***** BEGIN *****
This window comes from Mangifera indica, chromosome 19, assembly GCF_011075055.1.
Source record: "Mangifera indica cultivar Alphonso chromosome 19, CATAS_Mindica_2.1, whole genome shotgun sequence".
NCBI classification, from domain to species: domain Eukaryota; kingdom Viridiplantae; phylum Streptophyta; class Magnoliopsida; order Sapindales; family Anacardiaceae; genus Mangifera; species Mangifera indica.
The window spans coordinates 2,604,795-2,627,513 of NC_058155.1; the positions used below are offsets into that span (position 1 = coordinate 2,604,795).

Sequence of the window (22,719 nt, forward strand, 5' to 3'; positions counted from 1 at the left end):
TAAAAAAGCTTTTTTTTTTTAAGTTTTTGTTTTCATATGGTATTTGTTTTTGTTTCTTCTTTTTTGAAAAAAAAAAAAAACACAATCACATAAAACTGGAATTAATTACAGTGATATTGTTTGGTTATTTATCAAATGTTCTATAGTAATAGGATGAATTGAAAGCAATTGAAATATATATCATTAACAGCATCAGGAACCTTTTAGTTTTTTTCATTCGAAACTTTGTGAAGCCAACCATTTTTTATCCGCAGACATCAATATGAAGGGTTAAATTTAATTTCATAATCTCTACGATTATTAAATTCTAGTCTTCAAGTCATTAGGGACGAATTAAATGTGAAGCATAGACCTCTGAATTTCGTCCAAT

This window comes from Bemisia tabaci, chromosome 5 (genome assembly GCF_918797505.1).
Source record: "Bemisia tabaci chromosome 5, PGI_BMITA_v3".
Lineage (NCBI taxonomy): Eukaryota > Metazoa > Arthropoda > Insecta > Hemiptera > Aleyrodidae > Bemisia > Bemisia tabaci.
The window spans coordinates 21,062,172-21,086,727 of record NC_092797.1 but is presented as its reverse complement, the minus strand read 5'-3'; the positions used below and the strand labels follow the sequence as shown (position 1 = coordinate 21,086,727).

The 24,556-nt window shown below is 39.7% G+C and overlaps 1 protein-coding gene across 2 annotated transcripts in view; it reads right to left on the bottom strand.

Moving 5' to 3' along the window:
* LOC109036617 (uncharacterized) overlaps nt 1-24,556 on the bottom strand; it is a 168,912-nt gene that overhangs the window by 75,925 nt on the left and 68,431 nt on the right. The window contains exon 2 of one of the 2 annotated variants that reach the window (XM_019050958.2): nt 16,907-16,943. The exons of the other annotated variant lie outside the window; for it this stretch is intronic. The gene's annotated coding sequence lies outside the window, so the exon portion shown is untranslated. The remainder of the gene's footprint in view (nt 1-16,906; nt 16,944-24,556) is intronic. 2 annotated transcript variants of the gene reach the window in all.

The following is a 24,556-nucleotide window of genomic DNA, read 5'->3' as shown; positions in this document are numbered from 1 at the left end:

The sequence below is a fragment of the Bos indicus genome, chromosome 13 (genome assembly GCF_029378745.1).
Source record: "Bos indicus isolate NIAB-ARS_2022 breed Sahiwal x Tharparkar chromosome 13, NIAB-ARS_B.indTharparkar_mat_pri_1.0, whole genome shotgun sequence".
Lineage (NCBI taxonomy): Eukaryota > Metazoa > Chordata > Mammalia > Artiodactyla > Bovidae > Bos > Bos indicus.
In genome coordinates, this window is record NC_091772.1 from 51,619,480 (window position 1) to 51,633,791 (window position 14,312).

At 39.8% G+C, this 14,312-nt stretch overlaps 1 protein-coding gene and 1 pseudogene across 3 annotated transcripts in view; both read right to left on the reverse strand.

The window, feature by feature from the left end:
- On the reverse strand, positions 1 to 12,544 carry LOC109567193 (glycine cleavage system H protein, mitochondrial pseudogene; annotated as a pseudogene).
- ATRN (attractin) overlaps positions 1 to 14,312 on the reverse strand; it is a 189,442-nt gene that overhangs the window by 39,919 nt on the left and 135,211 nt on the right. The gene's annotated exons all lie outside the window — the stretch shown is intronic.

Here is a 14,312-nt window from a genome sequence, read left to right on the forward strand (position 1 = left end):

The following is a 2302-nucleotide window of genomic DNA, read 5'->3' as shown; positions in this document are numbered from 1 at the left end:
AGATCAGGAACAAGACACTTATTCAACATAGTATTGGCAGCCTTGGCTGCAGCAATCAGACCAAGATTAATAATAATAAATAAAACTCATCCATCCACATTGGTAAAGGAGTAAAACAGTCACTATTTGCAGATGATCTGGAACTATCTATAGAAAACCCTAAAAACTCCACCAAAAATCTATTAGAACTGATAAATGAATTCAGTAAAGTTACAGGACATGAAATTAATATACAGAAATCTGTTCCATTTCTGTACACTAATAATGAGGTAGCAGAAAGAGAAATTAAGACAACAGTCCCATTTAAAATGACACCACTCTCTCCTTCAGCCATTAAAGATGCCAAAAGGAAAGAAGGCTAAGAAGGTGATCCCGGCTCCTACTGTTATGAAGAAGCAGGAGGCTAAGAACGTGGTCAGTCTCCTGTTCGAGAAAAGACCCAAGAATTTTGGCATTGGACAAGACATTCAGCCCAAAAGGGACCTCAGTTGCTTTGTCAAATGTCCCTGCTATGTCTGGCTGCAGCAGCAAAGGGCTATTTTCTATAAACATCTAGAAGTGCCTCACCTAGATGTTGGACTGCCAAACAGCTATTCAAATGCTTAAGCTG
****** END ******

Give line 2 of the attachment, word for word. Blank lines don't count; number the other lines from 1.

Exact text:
Source record: "Mangifera indica cultivar Alphonso chromosome 19, CATAS_Mindica_2.1, whole genome shotgun sequence".